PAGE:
MANILA – The coronavirus disease 2019 (Covid-19) pandemic around the world and the resulting restrictions in production supply chains and global trade flow led to the decline in Philippine trade in March 2020, the National Economic and Development Authority (NEDA) said.
 
The Philippine Statistics Authority (PSA) reported Wednesday that the country’s total merchandise trade dropped to USD11.44 billion — its lowest level in two years.
 
This trade performance is 25.7 percent lower than the US$15.40 billion recorded in the same month in the previous year. Both exports and imports registered declines of 24.9 percent and 26.2 percent, respectively.
 
“Merchandise trade may recover in 2021, but this will depend on how fast we can contain the spread of Covid-19 and mitigate its economic impact through government policies to support affected industries and workers,” acting Socioeconomic Planning Secretary Karl Kendrick Chua said in a statement.
 
To improve the country’s trade performance, Chua said export manufacturers are encouraged to use digital technology and innovative approaches to continue operation and secure new markets. 
 
“Firms will have to put in place alternative business processes that will become the new standards for engaging with clients, buyers, and suppliers,” he added.  
 
Chua said the export industry needs to be more responsive to the changes in consumer spending and redesign their product lines accordingly.  
 
Firms should consider the needs and preferences of those working from home, such as in terms of garments, personal care, health equipment, and household tools.
 
“We may see increased interest in advanced electronics and software for artificial intelligence, plastic products that serve as a barrier for storefronts, and other protective equipment,” Chua, also acting NEDA director general, said.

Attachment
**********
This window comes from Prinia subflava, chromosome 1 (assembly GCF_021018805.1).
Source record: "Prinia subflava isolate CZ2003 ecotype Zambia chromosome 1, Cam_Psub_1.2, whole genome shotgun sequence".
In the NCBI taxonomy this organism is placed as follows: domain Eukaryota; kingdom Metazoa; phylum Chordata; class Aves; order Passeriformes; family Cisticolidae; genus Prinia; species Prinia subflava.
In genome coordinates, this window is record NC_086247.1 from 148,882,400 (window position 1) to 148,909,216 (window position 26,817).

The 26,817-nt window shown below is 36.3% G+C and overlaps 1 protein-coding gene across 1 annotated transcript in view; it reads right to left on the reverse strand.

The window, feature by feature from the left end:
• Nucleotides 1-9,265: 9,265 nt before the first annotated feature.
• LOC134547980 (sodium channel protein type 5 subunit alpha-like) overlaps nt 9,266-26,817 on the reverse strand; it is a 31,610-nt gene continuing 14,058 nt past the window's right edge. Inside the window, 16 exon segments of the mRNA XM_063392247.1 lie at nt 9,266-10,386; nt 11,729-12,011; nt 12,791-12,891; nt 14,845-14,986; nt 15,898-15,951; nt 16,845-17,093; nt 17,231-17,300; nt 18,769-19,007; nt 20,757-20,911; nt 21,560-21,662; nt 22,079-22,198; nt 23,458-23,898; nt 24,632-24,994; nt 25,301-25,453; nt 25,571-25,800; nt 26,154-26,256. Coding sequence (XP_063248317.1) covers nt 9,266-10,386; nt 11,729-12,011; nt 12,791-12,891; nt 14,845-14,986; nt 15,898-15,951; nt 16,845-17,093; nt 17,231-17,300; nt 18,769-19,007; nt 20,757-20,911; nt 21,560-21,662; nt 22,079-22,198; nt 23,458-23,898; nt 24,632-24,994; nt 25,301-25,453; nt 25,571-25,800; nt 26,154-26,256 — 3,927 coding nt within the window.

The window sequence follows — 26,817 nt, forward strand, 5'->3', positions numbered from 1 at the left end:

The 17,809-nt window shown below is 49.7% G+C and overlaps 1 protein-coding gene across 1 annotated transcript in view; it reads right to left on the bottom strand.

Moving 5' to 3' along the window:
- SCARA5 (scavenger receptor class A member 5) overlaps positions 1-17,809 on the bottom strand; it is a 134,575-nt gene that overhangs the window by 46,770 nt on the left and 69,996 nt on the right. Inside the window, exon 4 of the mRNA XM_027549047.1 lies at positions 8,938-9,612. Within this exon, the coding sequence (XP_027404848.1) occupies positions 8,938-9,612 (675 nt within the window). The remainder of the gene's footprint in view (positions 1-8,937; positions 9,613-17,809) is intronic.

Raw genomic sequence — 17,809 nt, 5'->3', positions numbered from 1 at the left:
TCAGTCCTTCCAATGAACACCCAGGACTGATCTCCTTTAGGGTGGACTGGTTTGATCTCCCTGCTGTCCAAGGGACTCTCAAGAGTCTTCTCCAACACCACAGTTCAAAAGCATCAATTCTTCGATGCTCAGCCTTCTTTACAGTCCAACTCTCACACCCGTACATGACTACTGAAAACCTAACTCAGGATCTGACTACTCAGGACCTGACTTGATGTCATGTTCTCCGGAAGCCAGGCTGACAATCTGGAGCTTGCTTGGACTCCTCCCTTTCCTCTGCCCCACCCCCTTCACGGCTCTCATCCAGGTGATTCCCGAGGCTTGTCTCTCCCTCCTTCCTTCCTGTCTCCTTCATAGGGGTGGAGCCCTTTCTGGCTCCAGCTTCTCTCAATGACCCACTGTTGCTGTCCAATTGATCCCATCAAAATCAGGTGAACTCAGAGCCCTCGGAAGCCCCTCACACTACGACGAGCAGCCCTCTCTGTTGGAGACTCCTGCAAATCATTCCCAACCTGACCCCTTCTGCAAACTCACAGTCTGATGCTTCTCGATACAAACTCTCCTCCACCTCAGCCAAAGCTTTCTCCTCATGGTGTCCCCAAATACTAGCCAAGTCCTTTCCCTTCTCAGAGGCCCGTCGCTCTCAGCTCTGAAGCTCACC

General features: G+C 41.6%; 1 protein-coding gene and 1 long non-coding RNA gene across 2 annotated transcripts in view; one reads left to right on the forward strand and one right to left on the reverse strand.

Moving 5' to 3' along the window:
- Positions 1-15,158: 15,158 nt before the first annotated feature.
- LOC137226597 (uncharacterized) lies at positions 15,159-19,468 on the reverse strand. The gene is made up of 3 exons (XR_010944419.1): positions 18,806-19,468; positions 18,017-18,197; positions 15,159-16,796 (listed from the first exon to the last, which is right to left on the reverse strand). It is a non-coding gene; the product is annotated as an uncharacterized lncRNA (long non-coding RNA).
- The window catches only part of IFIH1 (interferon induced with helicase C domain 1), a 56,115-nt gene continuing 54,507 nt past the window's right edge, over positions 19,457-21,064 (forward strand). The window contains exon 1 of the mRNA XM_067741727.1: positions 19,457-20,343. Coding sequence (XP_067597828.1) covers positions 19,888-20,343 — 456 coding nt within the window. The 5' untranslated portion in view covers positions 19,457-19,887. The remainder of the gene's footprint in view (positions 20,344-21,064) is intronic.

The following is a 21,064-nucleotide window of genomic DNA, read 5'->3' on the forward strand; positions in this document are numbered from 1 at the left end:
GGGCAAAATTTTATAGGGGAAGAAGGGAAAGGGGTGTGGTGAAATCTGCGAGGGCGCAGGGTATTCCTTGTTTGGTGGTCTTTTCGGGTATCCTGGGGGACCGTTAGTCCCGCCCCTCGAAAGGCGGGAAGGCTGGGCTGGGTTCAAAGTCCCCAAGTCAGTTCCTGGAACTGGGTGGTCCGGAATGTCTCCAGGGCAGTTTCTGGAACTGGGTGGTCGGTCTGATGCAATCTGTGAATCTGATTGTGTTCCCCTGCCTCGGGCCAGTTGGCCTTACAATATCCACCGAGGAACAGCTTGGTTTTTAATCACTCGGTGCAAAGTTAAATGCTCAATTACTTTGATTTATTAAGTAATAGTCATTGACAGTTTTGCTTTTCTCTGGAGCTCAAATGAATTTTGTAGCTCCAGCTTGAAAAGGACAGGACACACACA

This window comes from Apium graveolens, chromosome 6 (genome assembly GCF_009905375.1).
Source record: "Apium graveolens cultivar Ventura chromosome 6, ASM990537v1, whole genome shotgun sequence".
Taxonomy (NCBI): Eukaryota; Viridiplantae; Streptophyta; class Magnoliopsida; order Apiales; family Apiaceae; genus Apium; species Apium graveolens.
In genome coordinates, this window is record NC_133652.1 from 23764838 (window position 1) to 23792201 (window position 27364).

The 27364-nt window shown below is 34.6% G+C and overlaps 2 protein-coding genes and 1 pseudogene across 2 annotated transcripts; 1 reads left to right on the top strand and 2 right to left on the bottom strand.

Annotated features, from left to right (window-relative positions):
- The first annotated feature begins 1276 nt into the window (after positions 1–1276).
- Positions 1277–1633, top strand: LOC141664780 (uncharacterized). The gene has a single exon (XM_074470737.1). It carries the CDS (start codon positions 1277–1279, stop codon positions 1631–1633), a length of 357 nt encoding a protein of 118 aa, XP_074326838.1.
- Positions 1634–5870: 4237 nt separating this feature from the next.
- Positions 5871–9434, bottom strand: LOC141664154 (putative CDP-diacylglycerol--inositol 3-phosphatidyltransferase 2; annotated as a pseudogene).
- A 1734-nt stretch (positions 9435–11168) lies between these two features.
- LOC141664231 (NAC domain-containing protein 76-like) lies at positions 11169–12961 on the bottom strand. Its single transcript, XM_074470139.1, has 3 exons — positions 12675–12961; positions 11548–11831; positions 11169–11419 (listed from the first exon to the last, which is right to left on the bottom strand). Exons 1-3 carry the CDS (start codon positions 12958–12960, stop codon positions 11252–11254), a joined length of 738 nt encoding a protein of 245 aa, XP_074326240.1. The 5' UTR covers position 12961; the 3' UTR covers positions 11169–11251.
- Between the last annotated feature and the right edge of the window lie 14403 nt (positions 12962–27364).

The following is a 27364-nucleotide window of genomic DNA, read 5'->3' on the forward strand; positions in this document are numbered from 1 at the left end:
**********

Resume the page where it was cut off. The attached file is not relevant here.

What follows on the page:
Chua further said policies that will expedite the sector’s recovery with the health of the population in mind will be critical to the country’s trade upturn.
 
“We are working closely with Congress to craft an economic recovery program that is attuned to the needs of affected industries, particularly our small and medium enterprises, which were forced to scale back or totally close operations due to this unprecedented health crisis. The program will include highly targeted tax incentives that are time-bound, transparent, and performance-based to help us attract the right types of investments and help firms recover,” he said.
 
Chua further said support measures in the form of wage subsidies and guaranteed loans are being considered for critically-affected export and import industries, including the supply chain. 
 
These forms of support can help increase focus on research and development on new products, recalibration of the production process, and development of innovative products, among others. (PR)